Attention deficits are central to psychiatric disorders such as schizophrenia or bipolar disorder, and are thought to precede the presentation of the illnesses. A new study led by Wayne State University School of Medicine researcher Vaibhav Diwadkar, Ph.D. suggests that the brain network interactions between regions that support attention are dysfunctional in children and adolescents at genetic risk for developing schizophrenia and bipolar disorder.
“The brain network mechanisms that mediate these deficits are poorly understood, and have rarely been tackled using complex image analytic methods that focus on how brain regions communicate,” said Diwadkar, associate professor of psychiatry and behavioral neurosciences and co-director of the department’s Brain Imaging Research Division
The desire to understand dysfunctional brain mechanisms motivated Diwadkar and his team of colleagues and WSU medical students in the study titled, “Dysfunction and dysconnection in cortical-striatal networks during sustained attention: genetic risk for schizophrenia or bipolar disorder and its impact on brain network function,” featured in the May issue of Frontiers in Psychiatry.
The study is clinically significant because the estimated lifetime incidence of schizophrenia or bipolar disorder in the groups studied is approximately 10-20 times what is generally observed. “We believe that genetic risk may confer vulnerability for dysfunctional brain network communication. This abnormal network communication in turn might amplify risk for psychiatric illnesses. By identifying markers of network dysfunction we believe we can elucidate these mechanisms of risk. This knowledge may in turn increase focus on possible premeditative intervention strategies,” Diwadkar said.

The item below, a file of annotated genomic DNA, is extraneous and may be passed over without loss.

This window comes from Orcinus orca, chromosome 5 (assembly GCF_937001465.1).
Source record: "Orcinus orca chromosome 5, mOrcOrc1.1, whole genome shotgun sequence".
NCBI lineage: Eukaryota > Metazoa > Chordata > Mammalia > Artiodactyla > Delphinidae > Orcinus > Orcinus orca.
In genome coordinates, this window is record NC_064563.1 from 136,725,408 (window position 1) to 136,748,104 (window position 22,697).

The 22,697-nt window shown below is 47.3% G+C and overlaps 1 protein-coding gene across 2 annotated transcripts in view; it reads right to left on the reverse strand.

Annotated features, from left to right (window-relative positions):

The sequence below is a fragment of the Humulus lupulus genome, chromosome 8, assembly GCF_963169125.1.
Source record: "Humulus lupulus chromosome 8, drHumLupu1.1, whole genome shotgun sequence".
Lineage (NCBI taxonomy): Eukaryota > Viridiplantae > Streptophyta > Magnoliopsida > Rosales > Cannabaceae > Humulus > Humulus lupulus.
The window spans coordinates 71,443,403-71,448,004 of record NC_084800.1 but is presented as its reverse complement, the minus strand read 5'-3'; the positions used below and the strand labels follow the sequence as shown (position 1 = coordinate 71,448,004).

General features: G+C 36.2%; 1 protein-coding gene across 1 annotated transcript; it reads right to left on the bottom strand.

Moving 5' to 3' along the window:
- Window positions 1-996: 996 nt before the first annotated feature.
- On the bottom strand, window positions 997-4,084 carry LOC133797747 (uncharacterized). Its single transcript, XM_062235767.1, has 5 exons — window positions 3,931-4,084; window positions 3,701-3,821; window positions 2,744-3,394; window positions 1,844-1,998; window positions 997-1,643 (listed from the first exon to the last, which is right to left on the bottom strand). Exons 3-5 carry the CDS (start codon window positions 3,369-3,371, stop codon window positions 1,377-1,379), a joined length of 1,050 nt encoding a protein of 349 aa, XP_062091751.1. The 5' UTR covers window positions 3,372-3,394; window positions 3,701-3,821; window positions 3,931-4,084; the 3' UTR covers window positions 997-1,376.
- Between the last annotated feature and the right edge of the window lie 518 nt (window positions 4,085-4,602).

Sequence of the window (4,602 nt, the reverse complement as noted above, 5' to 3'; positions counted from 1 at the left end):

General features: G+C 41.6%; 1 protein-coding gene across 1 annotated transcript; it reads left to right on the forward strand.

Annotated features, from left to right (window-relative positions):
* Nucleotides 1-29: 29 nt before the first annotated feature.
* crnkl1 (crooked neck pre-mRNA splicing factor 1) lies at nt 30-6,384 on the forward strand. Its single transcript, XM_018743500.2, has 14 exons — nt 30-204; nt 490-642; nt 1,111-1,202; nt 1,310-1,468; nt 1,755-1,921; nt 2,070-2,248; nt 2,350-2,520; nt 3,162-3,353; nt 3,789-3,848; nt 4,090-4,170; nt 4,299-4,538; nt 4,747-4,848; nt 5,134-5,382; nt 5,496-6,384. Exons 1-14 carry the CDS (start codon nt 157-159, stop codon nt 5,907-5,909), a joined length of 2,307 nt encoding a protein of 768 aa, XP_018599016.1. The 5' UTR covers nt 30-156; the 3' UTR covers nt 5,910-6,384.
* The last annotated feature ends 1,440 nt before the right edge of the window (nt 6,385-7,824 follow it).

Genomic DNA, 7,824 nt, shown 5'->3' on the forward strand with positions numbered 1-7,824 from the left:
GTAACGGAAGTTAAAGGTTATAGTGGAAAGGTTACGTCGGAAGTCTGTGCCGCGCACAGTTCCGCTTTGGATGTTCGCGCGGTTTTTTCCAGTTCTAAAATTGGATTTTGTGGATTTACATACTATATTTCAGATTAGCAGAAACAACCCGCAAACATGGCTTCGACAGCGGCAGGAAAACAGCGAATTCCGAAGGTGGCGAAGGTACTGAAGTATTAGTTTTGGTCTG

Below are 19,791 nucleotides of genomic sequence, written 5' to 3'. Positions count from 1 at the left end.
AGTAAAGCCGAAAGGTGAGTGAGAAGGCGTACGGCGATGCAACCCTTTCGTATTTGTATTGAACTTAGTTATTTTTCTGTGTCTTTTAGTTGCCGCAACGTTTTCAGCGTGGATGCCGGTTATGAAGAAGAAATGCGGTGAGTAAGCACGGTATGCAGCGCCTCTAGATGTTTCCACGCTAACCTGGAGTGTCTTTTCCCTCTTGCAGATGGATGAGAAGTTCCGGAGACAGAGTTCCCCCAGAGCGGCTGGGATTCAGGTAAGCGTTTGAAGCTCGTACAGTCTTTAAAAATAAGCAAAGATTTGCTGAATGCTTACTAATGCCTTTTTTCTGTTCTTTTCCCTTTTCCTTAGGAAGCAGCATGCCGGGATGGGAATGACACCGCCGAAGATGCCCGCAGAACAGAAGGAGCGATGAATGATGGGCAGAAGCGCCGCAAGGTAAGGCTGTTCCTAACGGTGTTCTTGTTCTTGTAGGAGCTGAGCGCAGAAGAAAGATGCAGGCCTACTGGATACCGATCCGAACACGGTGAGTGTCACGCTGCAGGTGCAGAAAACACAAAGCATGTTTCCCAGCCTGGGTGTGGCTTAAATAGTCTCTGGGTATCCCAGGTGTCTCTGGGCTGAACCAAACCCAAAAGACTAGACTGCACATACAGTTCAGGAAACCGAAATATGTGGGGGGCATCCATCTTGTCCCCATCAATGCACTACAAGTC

The researchers identified dysfunctional brain mechanisms of sustained attention using functional Magnetic Resonance Imaging data and complex modeling of fMRI signals. Data were collected in 46 children and adolescents ages 8 to 20, half at genetic risk for schizophrenia or bipolar disorder by virtue of having one or both parents with either illness. During the 20-minute fMRI, participants completed a sustained attention task, adapted to engage specific brain regions.
The researchers induced variations in the degree of demand on these brain regions – a method of assessing how genetic risk might impair the brain’s ability to respond to attention challenges – by varying task difficulty. Increased attention demand led to increased engagement in the typical control group. The genetically at-risk group did not respond the same. Instead, interactions between the dorsal anterior cingulate, a principal control region in the brain, and the basal ganglia were highly dysfunctional in that group, suggesting impaired communication between specific brain networks.
The study indicates that brain networks supporting basic psychological functions such as attention do not communicate appropriately in young individuals at genetic risk for illnesses such as schizophrenia or bipolar disorder.
“Genetics and neurodevelopment are inextricably linked. How psychiatric illnesses emerge from their combination is a central question in medicine. Analytic tools developed in the last few years offer the promise of answers at the level of how these processes impact brain network communication,” Diwadkar said.